5 Churches to Visit in Tallinn, Estonia

May 12, 2014 • Travel Tips • Views: 13335

The city of Tallinn is the capital of Estonia, a small nation in northeastern Europe bordered by Russia and the Gulf of Finland.  The country has had a long history of being controlled by other states, including Sweden and the Soviet Union, but as of August 1991, Estonia was re-established as an independent country with Tallinn as its capital.  Tallinn is a small but modern city, retaining all the charm of a small and friendly town while continuing to grow as a regional center for technology, art, and business.  Tallinn is home to a number of medieval and modern churches, known in Estonian as “kirik.”  While in Tallinn, make sure to honor the city’s history by visiting these excellently-preserved and beautiful churches.


Oleviste Kirik (St. Olaf’s Church)

Oleviste kirik, also known as St. Olaf’s church in English, was originally built in the 13th century and is still used today by Baptist and Methodist congregations.  If you’re expecting the ornate, gold-everything style of church, you may be disappointed by the relatively plain and modern decoration.  The church’s high ceilings and long pillars make for a nice visit, but the real highlight of Oleviste is the tower, which is the highest point in all of Tallinn.  If you’re in good enough shape, pay a few euros and make the steep climb to the top of the tower for incredible panoramic views of the nation’s capital city.

Püha Brigitta Klooster(Convent of St. Bridget)

Pirita Klooster (Pirita Convent)

Pirita Klooster, also known as Pirita Convent or the Convent of St. Bridget, was a monastery built in the 15th century.  It was dedicated to St. Brigitta, a celebrated saint from Sweden, and was used by both monks and nuns.  Today little more than ruins are left, although the convent is still used in the summer for concerts and theater pieces.  It’s a lovely place to walk around and imagine what life was like hundreds of years ago.  Near the ruins you’ll find the new Convent of Pirita, opened in 2001 by the very same order of nuns that once occupied the original convent.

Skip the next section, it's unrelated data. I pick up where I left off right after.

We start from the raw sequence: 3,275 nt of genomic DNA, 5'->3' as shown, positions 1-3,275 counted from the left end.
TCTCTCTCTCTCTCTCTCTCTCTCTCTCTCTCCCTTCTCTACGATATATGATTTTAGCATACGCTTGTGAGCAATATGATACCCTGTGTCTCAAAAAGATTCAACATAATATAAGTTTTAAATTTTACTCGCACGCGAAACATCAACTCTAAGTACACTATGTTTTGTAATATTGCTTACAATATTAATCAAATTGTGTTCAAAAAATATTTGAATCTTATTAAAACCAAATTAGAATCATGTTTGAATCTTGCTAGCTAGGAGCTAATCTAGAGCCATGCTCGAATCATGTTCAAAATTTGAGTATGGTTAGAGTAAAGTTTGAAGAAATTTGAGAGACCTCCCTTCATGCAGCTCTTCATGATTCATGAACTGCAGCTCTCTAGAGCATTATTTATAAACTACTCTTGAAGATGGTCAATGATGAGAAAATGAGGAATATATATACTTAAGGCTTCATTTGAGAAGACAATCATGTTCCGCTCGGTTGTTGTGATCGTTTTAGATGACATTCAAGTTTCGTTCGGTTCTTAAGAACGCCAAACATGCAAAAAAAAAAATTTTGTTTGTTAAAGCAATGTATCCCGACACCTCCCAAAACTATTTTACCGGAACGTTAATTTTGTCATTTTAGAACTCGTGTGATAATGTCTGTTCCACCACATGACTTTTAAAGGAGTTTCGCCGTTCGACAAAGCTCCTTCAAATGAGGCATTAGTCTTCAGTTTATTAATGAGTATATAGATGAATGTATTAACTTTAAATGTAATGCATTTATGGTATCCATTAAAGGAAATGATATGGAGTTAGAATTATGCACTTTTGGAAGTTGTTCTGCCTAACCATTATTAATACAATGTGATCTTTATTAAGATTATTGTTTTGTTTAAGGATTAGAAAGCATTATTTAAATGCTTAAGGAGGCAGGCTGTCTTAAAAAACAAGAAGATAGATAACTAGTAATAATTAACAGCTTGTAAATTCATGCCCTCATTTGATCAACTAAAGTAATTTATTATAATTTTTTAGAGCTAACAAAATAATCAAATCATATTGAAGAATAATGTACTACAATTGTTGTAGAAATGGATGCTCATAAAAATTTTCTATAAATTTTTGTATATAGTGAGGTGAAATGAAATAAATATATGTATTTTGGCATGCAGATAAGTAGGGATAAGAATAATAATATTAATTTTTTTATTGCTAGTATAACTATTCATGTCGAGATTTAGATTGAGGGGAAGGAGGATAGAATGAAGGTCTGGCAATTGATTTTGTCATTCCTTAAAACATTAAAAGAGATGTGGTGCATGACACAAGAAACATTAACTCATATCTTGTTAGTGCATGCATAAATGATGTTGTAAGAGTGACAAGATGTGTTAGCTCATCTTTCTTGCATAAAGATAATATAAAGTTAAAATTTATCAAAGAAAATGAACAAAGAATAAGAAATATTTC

Niguliste kirik

Niguliste Kirik (St. Nicholas’ Church)

Niguliste kirik, or St. Nicholas’ Church in English, was built in the 13th century and dedicated to Saint Nicholas, the patron saint of sailors and fishermen.  The church was renovated in the 1800’s but was mostly destroyed in a Soviet air raid in 1944.  The church has been rebuilt, but no longer serves as a church.  Instead, it has become a branch of the Art Museum of Estonia, hosting mostly medieval and religious art.  The  Danse Macabre (“Dance with Death”), a painting by famous German artist Bernt Notke, is located in this very museum, along with several other notable works from the late Gothic and early Northern Renaissance periods.


Püha Vaimu Kirik (Church of the Holy Ghost)

Püha Vaimu kirik, known as the Church of the Holy Ghost in English, is a medieval Lutheran church built in the early 13th century, making it the city’s oldest church.  The church is rather small and from the outside looks like nothing more than a plain white building with a tower.  On the inside, however, you’ll find an unusual asymmetrical layout and several well-preserved examples of past architectural periods.  The church is sometimes referred to as a “museum of styles,” and features 17th century wood carvings on the balcony, 16th century chandeliers, and a memorable three-piece alter created by Bernt Notke dating back to 1483.  The church holds an English-language service every Sunday at 3pm.

Alexander Nevsky

St. Aleksander Nevsky

St. Aleksander Nevsky’s Cathedral is another charming church in Tallinn.  Unlike the other churches on this list, this cathedral is relatively new.  It was built in the early 1900’s in the typical Russian Revival style, complete with five onion domes on top.  This Russian-style church was controversial in the early twentieth century, when Estonians were fearful and angry about the “Russification” of their country, and the cathedral was even slated for destruction at one point.  It fell into disuse and disrepair during the Soviet rule, but since Estonia gained independence the church has been carefully restored.  The cathedral is richly decorated and beautifully detailed.  You’ll find eleven bells in this church, the largest weighing in at nearly 16 tons, as well as beautiful stained glass windows and wood carvings.


Comments are closed.